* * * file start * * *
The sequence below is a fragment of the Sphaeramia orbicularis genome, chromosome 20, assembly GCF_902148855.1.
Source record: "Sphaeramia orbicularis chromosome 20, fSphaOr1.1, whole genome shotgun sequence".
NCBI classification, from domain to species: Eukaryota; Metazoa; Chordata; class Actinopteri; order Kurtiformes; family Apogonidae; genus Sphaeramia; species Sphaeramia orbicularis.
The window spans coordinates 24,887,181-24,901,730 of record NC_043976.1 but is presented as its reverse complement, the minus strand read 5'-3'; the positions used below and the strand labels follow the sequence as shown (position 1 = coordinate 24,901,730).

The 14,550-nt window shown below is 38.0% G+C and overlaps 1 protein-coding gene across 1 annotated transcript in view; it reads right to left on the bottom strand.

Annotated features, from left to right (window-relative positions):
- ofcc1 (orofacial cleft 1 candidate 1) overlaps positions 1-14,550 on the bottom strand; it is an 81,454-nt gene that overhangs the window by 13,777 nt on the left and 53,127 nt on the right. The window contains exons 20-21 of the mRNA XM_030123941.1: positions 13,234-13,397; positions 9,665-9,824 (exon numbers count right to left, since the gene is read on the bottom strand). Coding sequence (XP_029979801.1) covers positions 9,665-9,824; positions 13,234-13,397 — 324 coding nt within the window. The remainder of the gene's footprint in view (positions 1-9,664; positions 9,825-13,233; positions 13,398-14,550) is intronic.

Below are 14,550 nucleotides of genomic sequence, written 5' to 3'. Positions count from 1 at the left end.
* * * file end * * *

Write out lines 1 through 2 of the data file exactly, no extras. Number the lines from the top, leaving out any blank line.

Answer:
The sequence below is a fragment of the Sphaeramia orbicularis genome, chromosome 20, assembly GCF_902148855.1.
Source record: "Sphaeramia orbicularis chromosome 20, fSphaOr1.1, whole genome shotgun sequence".